In Pinellas, incumbents walk away victorious
By EDIE GROSS
© St. Petersburg Times, published September 6, 2000
"I'm sitting here with a knot in my stomach," she said, oblivious to the celebration.
She needn't have worried. None of the four County Commission primaries was especially close Tuesday night.
Seel went home with nearly 66 percent of the vote in her District 5 County Commission race, walloping challenger Lucile Casey. Susan Latvala blazed a similar trail in the District 4 race, garnering more than twice as many votes as Jerry Beverland.
No general election is needed in those two races, so Seel and Latvala both earned seats on the seven-member commission.
"I feel very gratified. What a compliment by the voters," a much-relieved Seel said after nearly all the votes had been tallied. "That's who validates that you're doing the right thing."
In the District 6 Republican primary, John Morroni outdid opponent Ramona Updegraff. On Nov. 7, he faces Dave Buby, who defeated Tony Antonious in that district's Democratic primary.
"Right now, I feel wonderful," said Buby, who relaxed with friends at the Holiday Inn Select on Ulmerton Road. "Tonight we celebrate, and tomorrow we focus on the future of Pinellas County."
Despite public sentiment in recent years that seemed to convey a sense of voter dissatisfaction with incumbents -- witness the passage of term limits -- Pinellas office holders largely kept their positions.
Everett Rice will remain sheriff. Bob Dillinger continues as public defender. Deborah Clark keeps the supervisor of elections job to which she was appointed. School Board members Lee Benjamin and Jane Gallucci will remain in office. And County Judges Myra Scott McNary and Karl Grube, and Circuit Judge Bill Webb will keep their seats on the bench.
The exception was Tax Collector W. Fred Petty, who lost to his former assistant, Diane Nelson, in a combative race that focused on Petty's previous pledges to leave office.
This was the first County Commission election since voters approved the creation of single-member districts nearly a year ago. That vote expanded the board from five to seven members, four of whom are elected only by the residents in the district they represent.
Latvala, 51, declared her candidacy in July 1999, even before the lines for District 4 were drawn. That district covers Tarpon Springs, East Lake, Palm Harbor, Oldsmar, Dunedin, Safety Harbor and a small part of Clearwater.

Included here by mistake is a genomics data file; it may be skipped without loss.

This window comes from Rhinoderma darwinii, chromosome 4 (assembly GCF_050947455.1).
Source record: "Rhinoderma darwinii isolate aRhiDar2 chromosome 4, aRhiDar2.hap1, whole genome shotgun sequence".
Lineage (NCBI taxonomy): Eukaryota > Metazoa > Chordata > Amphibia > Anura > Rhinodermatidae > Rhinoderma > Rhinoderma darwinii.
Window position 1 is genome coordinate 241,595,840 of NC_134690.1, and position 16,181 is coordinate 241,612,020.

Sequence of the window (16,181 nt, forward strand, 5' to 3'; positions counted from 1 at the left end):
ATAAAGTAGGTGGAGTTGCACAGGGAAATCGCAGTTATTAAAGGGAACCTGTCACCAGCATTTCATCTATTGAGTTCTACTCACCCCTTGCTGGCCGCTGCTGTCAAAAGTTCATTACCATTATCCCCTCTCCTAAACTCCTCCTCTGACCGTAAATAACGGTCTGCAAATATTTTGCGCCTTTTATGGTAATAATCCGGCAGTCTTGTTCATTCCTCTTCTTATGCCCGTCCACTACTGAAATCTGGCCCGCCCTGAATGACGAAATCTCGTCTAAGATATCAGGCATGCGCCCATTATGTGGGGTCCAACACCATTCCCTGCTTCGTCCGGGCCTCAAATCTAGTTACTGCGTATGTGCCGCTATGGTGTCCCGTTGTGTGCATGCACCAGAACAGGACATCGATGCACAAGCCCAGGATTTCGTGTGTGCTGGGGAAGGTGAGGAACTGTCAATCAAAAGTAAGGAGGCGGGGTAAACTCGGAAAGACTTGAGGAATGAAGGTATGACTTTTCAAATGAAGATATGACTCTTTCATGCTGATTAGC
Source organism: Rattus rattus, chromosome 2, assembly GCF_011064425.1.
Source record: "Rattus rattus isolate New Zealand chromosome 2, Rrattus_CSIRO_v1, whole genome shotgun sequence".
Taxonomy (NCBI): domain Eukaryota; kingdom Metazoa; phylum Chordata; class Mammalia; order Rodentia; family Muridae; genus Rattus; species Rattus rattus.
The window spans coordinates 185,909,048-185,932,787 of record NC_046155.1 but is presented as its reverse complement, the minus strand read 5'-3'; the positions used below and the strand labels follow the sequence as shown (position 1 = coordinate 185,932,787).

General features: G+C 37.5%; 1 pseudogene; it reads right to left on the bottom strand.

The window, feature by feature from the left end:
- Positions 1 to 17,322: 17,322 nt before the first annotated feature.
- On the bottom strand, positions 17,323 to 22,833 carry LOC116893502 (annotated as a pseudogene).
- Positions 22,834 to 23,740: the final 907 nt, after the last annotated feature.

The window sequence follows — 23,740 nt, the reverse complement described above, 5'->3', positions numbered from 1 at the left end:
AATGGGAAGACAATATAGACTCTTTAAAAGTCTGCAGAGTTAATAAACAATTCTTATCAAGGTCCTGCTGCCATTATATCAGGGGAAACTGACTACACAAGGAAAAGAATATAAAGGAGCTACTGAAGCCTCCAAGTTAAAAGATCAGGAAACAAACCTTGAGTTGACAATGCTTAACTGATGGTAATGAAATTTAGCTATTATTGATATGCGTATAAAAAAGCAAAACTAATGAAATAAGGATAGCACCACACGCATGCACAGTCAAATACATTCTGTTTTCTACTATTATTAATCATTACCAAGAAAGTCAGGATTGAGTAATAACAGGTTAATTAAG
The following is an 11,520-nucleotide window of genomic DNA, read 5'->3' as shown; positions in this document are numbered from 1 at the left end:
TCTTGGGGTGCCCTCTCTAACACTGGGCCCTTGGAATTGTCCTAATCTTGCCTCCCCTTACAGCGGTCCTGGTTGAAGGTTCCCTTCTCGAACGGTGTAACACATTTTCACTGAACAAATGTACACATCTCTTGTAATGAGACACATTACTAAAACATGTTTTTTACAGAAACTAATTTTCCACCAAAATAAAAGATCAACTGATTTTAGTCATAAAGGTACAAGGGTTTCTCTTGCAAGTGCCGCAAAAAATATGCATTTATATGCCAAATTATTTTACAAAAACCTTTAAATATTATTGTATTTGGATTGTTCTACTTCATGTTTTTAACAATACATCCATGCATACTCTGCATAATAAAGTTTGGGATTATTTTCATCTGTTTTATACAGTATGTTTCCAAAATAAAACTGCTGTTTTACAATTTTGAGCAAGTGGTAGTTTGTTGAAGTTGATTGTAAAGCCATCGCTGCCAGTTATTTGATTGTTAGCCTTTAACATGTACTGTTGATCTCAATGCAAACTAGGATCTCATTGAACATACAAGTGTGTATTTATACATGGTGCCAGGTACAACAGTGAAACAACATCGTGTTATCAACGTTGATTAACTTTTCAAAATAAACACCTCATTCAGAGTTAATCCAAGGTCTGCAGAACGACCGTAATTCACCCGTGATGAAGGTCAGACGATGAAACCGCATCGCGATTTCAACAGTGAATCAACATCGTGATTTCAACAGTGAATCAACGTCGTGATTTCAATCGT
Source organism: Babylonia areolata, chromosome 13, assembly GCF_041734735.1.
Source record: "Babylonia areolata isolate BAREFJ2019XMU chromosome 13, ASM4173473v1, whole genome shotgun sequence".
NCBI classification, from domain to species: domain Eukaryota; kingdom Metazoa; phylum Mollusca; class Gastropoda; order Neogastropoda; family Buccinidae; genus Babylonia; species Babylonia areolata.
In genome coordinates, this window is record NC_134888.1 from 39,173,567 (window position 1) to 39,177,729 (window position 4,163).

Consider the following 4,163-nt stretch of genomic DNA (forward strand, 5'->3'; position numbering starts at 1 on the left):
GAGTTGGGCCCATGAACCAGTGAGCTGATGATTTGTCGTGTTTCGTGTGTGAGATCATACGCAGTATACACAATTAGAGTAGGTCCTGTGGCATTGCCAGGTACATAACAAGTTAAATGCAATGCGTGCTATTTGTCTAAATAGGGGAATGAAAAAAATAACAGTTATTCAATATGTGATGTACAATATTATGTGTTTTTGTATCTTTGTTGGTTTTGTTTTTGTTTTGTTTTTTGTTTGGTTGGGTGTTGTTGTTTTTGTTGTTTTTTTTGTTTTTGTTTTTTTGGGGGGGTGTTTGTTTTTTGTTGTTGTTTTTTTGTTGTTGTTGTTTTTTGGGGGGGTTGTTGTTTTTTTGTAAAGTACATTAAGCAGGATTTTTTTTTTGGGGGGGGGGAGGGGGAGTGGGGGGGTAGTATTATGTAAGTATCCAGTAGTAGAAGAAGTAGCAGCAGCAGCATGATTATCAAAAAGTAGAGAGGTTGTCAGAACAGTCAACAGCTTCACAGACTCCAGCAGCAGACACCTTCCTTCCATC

At first, it seemed that no one would challenge Latvala, a two-term School Board member and wife of state Sen. Jack Latvala, the Senate majority leader.
But former Oldsmar Mayor Jerry Beverland filed for the race in March, proclaiming it a showdown between "peewee and Goliath."
Beverland, 65, said he was disappointed with his loss.
"It's not easy to lose," he said. "But if I had it to do over again, knowing the results, I'd do it again. It was an adventure. I wish her well, I really do."
Latvala celebrated her victory but said she still must approve a countywide school choice plan with the School Board in October before she can turn her focus to County Commission issues. "I have been overwhelmed by the amount of support I've received," she said.
Seel, 42, has served on the County Commission since January 1999, when Gov. Jeb Bush tapped her to replace Commissioner Steve Seibert, who was chosen to head the state Department of Community Affairs.
She faced last-minute opposition from Casey, a former School Board member who filed for the District 5 seat an hour before the qualifying period ended July 21.
Casey, 58, said her late entrance into the race hurt her because some of her allies had already agreed to support Seel, who will represent Largo, Belleair, Belleair Bluffs, Belleair Beach, Belleair Shore, Indian Rocks Beach, Indian Shores and most of Clearwater.
"I knew all along I was going into an uphill battle. I guess if I lose, it's better to lose to a highly qualified candidate," Casey said.
In the District 6 Republican primary, former Redington Beach Mayor Ramona Updegraff criticized Morroni for accepting campaign contributions from special interests.
But her efforts were not enough to topple Morroni, 45, who served eight years in the state House of Representatives and was forced out this year by term limits. Morroni, who moved from Clearwater into District 6 after the legislative session ended in May, secured nearly 53 percent of the vote.
"She came at me with both barrels, and our whole campaign was 100 percent positive," Morroni said. "People were like, "I love your TV ads. That's why I'm voting for you.' They're tired of the negative stuff they see."
Morroni faces Buby, a retired physician, in the Nov. 7 general election. District 6 covers north St. Petersburg, Pinellas Park, Seminole and the beach communities between Redington Shores and St. Pete Beach.
Buby, 62, beat Antonious, a fellow Democrat and accountant who has run unsuccessfully for mayor twice in Redington Shores.
"I wish him a lot of luck," said Antonious, 53. "If I can't be on the leadership side . . . I'll do what I have to do to help the community through my own channels."
Commissioners in single-member districts 4 and 6 will serve two-year terms this time and four-year terms thereafter, a move to stagger commission elections. Commissioners in districts 5 and 7 as well as in at-large District 3 will serve four-year terms immediately.
Commissioners are expected to earn $77,860 in the coming year.
- Times staff writer Alicia Caldwell contributed to this report.
© 2006 • All Rights Reserved • Tampa Bay Times
490 First Avenue South St. Petersburg, FL 33701 727-893-8111
From the Times
local news desks